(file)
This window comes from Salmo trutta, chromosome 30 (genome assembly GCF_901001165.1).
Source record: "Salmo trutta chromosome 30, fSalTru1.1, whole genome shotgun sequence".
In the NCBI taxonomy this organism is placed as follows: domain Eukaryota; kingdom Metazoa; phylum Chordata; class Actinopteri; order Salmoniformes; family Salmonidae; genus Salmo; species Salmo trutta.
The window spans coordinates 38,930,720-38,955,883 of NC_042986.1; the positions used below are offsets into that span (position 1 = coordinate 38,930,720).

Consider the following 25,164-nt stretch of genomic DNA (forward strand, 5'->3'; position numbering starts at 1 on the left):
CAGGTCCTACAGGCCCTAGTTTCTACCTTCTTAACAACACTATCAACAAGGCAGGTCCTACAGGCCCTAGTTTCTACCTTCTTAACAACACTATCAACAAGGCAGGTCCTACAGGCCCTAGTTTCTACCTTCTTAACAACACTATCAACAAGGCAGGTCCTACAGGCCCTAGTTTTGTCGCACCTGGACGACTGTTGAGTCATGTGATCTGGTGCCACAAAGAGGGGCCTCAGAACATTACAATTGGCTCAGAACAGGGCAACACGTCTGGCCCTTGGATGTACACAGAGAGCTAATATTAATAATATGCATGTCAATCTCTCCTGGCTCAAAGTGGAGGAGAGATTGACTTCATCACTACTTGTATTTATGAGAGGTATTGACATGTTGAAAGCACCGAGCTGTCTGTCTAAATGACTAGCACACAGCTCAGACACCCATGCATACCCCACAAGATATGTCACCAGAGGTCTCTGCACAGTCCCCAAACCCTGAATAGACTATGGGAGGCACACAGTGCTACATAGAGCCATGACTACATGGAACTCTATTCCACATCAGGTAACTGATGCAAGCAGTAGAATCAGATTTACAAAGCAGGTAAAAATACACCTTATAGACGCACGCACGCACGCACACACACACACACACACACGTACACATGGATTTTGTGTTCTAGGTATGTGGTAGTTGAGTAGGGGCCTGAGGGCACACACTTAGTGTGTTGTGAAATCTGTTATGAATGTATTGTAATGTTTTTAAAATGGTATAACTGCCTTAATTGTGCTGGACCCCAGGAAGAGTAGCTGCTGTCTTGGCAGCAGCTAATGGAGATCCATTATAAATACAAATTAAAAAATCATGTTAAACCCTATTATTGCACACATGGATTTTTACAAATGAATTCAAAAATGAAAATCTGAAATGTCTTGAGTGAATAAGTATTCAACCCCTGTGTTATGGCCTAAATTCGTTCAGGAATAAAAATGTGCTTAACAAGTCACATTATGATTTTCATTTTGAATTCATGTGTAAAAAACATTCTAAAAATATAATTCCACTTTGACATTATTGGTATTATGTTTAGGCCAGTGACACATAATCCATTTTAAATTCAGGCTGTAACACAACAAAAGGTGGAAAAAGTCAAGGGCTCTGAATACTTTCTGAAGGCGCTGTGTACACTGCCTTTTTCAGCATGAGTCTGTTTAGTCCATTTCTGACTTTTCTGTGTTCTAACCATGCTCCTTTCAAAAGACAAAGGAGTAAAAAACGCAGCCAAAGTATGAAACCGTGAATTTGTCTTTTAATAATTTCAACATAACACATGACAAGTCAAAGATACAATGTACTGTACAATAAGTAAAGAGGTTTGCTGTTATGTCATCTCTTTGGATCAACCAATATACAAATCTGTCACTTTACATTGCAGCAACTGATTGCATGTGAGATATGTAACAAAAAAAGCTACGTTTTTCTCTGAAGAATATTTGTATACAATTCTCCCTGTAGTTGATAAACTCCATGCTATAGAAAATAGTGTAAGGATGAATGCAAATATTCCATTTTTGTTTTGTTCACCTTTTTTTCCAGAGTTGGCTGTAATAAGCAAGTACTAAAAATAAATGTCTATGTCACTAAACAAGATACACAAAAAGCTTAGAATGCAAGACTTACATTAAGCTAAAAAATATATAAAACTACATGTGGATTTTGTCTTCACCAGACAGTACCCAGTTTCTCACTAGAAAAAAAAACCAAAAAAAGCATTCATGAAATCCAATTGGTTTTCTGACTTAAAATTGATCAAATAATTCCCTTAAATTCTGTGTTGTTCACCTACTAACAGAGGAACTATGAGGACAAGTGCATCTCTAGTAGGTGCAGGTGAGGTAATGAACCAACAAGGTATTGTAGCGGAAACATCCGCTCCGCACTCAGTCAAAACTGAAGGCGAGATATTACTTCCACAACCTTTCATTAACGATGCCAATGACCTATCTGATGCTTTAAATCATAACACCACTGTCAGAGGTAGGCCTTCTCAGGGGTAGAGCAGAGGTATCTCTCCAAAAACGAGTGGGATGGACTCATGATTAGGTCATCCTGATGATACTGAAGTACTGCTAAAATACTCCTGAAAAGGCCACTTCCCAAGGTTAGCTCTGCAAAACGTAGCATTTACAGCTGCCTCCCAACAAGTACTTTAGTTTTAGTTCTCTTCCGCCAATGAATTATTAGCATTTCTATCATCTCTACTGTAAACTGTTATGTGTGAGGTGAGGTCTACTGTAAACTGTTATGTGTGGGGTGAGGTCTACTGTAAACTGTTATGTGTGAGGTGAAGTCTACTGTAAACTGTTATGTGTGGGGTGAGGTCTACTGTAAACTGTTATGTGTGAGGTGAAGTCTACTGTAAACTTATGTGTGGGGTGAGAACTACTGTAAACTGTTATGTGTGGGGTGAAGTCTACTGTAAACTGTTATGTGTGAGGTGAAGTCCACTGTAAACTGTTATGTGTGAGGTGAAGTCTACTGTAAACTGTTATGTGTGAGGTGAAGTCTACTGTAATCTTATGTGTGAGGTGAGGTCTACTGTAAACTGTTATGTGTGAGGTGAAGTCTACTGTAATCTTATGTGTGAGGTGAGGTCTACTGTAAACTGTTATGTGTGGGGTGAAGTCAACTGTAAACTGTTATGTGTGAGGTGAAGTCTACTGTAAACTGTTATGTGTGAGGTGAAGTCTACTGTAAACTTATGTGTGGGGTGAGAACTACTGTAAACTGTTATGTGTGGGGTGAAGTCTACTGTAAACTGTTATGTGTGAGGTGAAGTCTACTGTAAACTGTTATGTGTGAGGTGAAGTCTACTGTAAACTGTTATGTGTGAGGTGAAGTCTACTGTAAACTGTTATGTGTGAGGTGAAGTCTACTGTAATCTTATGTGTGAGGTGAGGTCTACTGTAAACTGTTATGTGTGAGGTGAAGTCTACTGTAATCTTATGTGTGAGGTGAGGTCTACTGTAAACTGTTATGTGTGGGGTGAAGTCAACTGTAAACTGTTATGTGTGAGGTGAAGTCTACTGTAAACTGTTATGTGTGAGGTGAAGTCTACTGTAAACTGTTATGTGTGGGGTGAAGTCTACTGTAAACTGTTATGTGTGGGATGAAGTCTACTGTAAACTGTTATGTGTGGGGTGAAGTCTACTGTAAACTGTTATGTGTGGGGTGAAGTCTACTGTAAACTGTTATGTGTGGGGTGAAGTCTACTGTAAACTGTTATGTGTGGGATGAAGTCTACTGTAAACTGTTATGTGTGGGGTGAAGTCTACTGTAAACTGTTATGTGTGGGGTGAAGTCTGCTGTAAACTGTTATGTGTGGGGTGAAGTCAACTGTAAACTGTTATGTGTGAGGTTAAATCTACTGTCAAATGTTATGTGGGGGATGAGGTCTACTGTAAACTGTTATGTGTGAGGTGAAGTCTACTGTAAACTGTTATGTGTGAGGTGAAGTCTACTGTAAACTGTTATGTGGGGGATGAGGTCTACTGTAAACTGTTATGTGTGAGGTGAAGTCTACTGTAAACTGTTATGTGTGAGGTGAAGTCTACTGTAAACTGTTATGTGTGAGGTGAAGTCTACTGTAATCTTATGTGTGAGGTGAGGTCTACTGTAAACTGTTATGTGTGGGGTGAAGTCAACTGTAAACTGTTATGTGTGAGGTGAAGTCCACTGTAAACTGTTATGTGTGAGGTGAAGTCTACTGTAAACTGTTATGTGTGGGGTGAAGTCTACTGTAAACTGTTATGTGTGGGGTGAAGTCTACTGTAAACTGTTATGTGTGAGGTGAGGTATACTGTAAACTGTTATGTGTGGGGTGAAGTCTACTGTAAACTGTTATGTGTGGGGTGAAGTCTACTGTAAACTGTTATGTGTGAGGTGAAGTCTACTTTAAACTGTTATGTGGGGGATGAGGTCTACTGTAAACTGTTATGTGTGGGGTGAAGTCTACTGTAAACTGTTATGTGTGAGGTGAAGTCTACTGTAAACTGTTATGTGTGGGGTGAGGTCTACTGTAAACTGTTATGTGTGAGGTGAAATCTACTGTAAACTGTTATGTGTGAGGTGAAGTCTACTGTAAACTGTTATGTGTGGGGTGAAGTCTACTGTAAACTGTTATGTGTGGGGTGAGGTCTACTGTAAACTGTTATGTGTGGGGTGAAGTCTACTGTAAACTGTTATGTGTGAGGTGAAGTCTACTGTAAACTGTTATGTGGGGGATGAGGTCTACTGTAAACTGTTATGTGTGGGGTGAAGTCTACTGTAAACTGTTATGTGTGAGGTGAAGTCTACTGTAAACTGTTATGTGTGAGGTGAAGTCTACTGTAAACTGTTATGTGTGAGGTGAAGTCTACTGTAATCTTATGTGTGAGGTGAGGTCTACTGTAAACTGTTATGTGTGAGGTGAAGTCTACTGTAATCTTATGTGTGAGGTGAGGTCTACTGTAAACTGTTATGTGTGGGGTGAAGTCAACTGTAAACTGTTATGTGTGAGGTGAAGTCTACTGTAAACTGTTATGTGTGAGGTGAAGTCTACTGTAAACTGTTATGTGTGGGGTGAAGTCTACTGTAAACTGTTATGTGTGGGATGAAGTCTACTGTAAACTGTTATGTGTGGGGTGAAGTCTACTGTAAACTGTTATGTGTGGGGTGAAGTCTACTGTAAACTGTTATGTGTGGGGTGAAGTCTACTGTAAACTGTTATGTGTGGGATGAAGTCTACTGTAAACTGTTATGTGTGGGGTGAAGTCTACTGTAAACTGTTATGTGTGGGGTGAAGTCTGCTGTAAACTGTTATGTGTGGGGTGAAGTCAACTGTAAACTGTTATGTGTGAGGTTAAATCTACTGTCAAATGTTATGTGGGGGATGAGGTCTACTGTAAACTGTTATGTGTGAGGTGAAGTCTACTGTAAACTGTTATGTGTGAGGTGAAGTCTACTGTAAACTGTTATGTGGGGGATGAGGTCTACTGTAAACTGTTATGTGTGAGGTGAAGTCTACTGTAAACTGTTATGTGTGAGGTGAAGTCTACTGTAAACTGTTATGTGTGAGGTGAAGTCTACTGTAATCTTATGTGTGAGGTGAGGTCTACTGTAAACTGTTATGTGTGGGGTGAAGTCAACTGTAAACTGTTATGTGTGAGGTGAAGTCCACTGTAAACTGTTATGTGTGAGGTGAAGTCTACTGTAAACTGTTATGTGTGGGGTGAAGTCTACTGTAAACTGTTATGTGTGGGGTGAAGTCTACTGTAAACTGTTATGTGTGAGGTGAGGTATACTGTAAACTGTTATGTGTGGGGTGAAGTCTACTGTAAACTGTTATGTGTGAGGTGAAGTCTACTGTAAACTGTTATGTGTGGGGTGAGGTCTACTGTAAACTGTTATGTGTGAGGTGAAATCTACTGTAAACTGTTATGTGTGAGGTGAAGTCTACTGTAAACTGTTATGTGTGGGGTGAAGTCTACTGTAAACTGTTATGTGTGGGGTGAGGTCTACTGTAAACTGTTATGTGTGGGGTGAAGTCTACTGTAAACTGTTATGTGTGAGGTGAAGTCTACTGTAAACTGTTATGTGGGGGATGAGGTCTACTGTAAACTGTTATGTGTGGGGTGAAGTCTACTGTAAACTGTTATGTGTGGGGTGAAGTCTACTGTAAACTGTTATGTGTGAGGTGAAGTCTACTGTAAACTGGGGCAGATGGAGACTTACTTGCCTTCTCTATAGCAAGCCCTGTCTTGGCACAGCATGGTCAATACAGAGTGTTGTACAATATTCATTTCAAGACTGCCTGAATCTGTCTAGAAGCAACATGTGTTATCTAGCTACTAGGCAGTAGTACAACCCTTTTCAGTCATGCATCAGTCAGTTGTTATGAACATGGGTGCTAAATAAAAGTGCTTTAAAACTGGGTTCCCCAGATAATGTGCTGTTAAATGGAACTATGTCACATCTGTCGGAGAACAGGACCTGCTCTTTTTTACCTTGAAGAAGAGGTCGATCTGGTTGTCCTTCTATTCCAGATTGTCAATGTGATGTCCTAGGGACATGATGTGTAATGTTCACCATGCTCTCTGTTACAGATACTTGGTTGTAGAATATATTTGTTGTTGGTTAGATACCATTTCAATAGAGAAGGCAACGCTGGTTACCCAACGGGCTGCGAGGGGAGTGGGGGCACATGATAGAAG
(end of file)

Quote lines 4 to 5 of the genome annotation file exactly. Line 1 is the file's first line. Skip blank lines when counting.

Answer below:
The window spans coordinates 38,930,720-38,955,883 of NC_042986.1; the positions used below are offsets into that span (position 1 = coordinate 38,930,720).

Consider the following 25,164-nt stretch of genomic DNA (forward strand, 5'->3'; position numbering starts at 1 on the left):